I played live bridge last night at the local club with Cindy. The event was an Eight is Enough game with Swiss Teams format.
On one deal, 1 opened 1♠, she responded 2NT and after two rounds of control bidding, Cindy bid 4NT. I answered 5♥. From her hand (and the bidding), she knew that we had all the aces outside of the trumps suit, but were missing either the ♠K Q x x or ♠A Q x x. Also, I suppose I could have had a sixth spade, but she couldn't be sure of that (although I might show the queen with a sixth spade because I know she has at least four).
Here were our two trump suits (with the spots rearranged slightly):
♠J 10 7 3
♠A 9 8 6 4
If you knew that these were the holdings, would you want to be in 6♠, assuming you have enough other tricks (we did)?
Conventional wisdom says that you don't bid a small slam off an a key card and the queen of trumps. Sometimes, conventional wisdom isn't correct, as Cindy figured out. Here's why.
First I tried looking up the suit combinations in the Encyclopedia of Bridge, but that was a pain. Then I remembered I had installed the SuitPlay software, developed by Dutch player Jeroen Warmerdam. When I ran that, the program told me that we were a 76% favorite to bring the suit in for one loser and thus make the slam.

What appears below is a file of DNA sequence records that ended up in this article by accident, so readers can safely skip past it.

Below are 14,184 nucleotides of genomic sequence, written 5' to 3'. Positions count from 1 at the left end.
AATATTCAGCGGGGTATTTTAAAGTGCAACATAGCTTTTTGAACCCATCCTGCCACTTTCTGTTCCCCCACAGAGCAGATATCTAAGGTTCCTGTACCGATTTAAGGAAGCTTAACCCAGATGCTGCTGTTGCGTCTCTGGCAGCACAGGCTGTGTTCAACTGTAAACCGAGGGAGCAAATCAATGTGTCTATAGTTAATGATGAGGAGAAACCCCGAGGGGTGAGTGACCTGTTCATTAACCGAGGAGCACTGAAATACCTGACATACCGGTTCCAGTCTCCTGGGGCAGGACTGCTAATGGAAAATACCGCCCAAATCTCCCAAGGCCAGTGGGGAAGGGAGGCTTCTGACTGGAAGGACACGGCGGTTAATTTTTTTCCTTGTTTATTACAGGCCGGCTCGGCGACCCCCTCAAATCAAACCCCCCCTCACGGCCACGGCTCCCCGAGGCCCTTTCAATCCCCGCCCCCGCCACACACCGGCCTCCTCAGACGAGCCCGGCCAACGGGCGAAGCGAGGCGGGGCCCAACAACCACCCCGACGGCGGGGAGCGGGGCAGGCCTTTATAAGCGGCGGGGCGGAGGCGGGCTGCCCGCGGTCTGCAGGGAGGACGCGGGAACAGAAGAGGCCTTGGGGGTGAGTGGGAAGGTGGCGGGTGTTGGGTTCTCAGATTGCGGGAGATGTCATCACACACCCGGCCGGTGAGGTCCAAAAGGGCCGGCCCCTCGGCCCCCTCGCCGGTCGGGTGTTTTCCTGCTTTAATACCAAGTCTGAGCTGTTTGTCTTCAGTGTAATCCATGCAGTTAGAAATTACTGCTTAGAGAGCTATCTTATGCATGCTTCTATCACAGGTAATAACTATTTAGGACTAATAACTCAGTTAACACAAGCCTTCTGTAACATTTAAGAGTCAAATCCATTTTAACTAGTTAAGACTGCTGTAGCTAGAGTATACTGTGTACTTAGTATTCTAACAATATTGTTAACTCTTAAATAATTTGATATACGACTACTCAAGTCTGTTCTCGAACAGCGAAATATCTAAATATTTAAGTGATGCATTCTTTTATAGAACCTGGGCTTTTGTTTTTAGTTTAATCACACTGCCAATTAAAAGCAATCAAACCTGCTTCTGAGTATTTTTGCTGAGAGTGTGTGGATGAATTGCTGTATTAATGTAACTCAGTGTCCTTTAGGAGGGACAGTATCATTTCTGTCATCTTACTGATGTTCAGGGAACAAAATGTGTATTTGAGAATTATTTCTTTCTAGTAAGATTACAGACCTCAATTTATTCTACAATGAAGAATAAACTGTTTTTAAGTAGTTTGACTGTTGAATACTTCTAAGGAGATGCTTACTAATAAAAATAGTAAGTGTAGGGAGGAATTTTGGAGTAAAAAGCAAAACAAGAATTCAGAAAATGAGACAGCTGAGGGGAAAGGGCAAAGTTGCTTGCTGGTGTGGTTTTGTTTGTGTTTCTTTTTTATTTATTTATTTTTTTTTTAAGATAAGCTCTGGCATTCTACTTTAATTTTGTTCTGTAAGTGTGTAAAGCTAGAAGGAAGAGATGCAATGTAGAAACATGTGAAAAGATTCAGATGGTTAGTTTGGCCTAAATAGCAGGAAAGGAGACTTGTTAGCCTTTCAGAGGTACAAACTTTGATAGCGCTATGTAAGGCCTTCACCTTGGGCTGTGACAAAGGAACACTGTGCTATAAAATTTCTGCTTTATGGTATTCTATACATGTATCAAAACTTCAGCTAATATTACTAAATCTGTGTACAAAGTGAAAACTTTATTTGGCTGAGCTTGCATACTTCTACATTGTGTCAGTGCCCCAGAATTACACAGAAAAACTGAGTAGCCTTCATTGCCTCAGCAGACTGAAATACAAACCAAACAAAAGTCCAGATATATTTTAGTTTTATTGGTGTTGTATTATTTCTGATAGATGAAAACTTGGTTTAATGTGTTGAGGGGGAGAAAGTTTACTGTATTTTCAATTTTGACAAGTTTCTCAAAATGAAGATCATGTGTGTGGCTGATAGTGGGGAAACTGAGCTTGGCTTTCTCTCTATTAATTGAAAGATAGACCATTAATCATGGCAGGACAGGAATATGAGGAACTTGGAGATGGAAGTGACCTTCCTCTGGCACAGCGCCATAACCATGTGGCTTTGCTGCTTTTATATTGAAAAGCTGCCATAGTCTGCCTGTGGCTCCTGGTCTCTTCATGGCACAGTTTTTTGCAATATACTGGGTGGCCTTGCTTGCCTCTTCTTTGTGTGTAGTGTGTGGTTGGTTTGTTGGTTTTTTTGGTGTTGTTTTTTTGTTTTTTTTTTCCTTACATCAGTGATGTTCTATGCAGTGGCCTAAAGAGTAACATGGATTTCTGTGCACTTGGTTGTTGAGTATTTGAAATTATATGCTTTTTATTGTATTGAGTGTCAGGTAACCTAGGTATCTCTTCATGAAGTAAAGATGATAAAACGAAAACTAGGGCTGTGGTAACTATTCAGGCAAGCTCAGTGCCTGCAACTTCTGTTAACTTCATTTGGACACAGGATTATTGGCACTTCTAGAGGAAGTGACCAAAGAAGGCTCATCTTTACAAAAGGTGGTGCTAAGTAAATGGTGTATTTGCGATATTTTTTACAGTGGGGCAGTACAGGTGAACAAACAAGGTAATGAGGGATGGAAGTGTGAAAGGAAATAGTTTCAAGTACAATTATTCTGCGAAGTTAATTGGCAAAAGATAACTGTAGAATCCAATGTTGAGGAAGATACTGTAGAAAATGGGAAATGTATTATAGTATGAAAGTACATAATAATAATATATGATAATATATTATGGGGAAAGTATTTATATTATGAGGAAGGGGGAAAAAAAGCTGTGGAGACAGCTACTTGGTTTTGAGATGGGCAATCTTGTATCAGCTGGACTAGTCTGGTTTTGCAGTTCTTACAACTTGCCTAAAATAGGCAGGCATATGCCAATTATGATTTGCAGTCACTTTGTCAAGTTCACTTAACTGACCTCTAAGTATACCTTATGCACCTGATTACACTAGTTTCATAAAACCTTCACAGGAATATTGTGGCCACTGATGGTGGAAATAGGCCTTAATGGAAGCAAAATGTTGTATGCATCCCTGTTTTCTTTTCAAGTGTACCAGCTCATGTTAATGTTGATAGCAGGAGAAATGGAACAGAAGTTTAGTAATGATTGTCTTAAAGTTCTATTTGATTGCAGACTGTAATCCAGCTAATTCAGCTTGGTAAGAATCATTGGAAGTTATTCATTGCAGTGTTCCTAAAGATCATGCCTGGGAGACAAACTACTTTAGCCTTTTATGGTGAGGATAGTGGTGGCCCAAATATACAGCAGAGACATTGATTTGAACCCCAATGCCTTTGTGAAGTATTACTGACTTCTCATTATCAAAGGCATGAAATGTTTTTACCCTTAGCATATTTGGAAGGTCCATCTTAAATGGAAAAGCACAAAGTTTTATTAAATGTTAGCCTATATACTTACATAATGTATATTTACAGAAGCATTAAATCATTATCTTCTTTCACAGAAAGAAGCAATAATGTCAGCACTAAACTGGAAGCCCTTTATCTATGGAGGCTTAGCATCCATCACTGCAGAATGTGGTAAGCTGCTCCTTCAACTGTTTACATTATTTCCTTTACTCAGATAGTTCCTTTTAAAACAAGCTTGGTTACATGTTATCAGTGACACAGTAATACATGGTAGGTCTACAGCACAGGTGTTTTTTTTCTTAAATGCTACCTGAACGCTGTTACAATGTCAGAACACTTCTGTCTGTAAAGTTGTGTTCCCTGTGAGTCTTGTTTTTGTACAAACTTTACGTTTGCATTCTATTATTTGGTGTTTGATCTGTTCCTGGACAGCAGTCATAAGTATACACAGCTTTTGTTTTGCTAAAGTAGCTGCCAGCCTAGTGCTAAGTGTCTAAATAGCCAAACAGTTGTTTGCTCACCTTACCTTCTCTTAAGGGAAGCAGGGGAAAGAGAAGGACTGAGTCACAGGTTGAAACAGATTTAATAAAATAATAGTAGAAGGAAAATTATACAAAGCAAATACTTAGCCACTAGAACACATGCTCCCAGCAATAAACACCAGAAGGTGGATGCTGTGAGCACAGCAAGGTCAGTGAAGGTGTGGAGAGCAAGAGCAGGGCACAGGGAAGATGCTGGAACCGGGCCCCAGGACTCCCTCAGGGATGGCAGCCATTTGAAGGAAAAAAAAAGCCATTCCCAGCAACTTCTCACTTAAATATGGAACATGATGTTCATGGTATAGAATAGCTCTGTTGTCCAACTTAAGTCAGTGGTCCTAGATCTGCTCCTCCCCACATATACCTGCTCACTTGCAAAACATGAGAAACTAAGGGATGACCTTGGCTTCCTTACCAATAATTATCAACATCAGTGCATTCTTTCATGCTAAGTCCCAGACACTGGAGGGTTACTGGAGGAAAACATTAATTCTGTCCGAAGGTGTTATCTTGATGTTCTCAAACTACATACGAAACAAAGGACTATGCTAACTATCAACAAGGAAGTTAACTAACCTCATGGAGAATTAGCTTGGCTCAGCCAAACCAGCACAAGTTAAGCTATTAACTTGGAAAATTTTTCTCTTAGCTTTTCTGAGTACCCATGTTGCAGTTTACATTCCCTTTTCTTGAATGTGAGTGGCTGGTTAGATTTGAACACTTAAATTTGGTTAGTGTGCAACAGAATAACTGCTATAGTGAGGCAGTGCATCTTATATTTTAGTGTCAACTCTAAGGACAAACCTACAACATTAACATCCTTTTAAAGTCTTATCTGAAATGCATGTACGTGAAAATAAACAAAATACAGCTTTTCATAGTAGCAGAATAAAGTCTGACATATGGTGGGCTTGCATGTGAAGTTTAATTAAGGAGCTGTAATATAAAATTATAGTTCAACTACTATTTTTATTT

If I had held ♠ K 9 8 6 4 instead, SuitPlay tells me I am a 50% favorite.
Now let's look at the IMPs at stake. Let's assume the other pair who held our cards played 4♠ (and they did). When we go set, we will lose 13 IMPs (650 + 100 is 750 and 13 on the IMP scale). If we make slam, 50% of the time we will gain 13 IMPs (1430 - 680 is 750). So if I have the worse holding (the ♠K instead of the ♠A), we break even.
Now what about the case where I have the ace high holding? In that case, we will win 13 IMPS 76% of the time and lose 13 IMPs only 24% of the time. This means that roughly three times out of four, we gain 13 IMPs, and one time out of four we will lose 13 IMPs. So, it is clearly right to be in the slam based on these numbers. (Of course, state of the match, who you are playing against and other factors could change things.)
I love bridge. Everytime I play, I learn something new. Thanks, Cindy!
If you enjoy suit combinations, you may be interested in this piece from Justin Lalls' blog Squeezing the Dummy. Scroll down to Card Combo Fun after you go there.